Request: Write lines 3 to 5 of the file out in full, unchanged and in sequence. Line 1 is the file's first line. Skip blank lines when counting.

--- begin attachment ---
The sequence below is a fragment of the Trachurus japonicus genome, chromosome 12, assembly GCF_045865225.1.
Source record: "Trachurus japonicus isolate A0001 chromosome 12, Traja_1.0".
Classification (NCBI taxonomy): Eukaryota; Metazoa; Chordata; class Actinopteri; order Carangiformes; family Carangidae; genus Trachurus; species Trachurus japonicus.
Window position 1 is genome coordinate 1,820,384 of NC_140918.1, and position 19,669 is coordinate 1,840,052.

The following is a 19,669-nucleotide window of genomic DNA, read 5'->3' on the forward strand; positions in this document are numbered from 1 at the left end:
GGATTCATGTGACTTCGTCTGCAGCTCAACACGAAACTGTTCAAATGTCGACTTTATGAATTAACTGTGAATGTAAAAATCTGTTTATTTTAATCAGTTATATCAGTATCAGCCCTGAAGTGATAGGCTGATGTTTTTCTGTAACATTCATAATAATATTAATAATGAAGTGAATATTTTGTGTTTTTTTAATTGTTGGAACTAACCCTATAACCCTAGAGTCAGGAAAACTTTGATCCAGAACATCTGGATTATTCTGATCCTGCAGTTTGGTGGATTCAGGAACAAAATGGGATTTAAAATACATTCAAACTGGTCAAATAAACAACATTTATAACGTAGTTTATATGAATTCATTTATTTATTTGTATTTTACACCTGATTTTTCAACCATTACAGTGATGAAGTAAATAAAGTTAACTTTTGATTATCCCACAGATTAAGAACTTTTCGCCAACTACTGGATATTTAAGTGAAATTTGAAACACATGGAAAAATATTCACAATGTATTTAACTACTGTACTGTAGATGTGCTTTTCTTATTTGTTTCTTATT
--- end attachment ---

Classification (NCBI taxonomy): Eukaryota; Metazoa; Chordata; class Actinopteri; order Carangiformes; family Carangidae; genus Trachurus; species Trachurus japonicus.
Window position 1 is genome coordinate 1,820,384 of NC_140918.1, and position 19,669 is coordinate 1,840,052.

The following is a 19,669-nucleotide window of genomic DNA, read 5'->3' on the forward strand; positions in this document are numbered from 1 at the left end: